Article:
Lymph node cytology
Mills, J.N. (1989) Lymph node cytology. The Veterinary clinics of North America. Small animal practice, 19 (4). pp. 697-717.
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In clinical practice, animals with lymphadenopathy are eminently suitable candidates for cytology sample collection by FNAB from several enlarged nodes; or, if surgical biopsies are made, imprint smears from the tissue may yield diagnostically useful information to supplement the histological findings. Cytology may reveal the lesion to be reactive, inflammatory, or neoplastic. Cytologically, reactive nodes will contain increased numbers of plasma cells, possibly with some inflammatory cells, along with the resident lymphoid population. If inflammation is present, neutrophils and macrophages also will be found and the type of inflammation may be classified. Any infectious agent such as fungal hyphae, yeasts, bacteria, and protozoa also may be demonstrated. Aspirates may be cultured directly onto blood agar plates or transported in nutrient broth for culture at a referral laboratory. In chronic dermatopathic nodes, a mixed inflammatory cell infiltrate is expected, and in pruritic skin disorders, eosinophils usually are plentiful in node aspirates. Increased numbers of eosinophils also may be found in dogs that are microfilaremic with heartworm infection. Background debris of hemosiderin and melanin pigment and other fine particles may occur in some chronic inflammatory lymphadenopathies. Metastatic lesions are identified by the presence of foreign neoplastic cells, but this diagnosis may be missed in early metastatic spread or if the aspirate is not sufficiently cellular. A cytological guide to the classification of the more common diffuse canine lymphomas is provided but full characterization of the lymphoma type may require histology and immunocytochemistry. In practice, a simple differential Romanowsky stain such as Diff Quik is suitable for most purposes. Supplementary stains using 1 per cent toluidine blue may increase the detection of mast cells. Aspirates also may be transferred into suitable media for transport to a referral diagnostic laboratory for cytocentrifugation or further tests such as electron microscopy, immunocytochemistry, flow cytometry, and culture. Although definitive diagnosis by histopathology and other tests still may be required, in many routine cases, diagnoses can be achieved expediently in clinical practice by aspiration cytology.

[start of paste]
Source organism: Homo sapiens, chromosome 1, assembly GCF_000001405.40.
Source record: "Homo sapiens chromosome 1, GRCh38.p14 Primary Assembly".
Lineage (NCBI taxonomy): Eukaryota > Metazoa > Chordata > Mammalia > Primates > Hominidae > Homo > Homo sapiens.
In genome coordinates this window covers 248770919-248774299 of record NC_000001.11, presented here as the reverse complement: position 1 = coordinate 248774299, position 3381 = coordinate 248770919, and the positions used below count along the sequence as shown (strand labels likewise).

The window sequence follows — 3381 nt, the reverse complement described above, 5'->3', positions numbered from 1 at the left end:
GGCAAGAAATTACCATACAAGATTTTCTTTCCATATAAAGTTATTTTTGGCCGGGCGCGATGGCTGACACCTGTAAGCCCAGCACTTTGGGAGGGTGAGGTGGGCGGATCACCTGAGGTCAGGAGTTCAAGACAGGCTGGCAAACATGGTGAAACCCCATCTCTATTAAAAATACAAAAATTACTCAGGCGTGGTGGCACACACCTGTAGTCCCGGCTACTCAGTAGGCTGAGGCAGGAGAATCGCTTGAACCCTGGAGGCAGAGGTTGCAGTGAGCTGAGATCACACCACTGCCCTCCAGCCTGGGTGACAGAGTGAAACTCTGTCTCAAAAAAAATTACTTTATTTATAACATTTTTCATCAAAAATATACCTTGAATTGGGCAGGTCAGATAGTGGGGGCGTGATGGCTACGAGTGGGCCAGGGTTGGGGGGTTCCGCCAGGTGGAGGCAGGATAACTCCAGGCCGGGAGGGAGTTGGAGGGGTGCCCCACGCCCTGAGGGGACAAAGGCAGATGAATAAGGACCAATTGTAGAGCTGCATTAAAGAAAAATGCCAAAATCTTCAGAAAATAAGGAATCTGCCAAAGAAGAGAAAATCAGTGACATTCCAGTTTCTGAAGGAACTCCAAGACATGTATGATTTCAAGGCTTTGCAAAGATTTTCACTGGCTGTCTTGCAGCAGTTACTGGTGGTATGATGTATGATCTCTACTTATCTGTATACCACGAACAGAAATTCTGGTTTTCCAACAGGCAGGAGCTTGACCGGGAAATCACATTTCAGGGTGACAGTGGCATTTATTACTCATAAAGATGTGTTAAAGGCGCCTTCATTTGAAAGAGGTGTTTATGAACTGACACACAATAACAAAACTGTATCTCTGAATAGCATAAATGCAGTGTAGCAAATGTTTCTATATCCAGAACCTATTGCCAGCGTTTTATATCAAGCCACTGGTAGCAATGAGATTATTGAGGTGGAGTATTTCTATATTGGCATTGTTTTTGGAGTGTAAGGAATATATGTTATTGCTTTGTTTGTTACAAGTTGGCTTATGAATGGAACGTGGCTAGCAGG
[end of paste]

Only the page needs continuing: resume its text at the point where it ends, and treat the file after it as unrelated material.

|Publication Type:||Journal Article|
|Murdoch Affiliation:||School of Veterinary Studies|
|Publisher:||W.B. Saunders Ltd|
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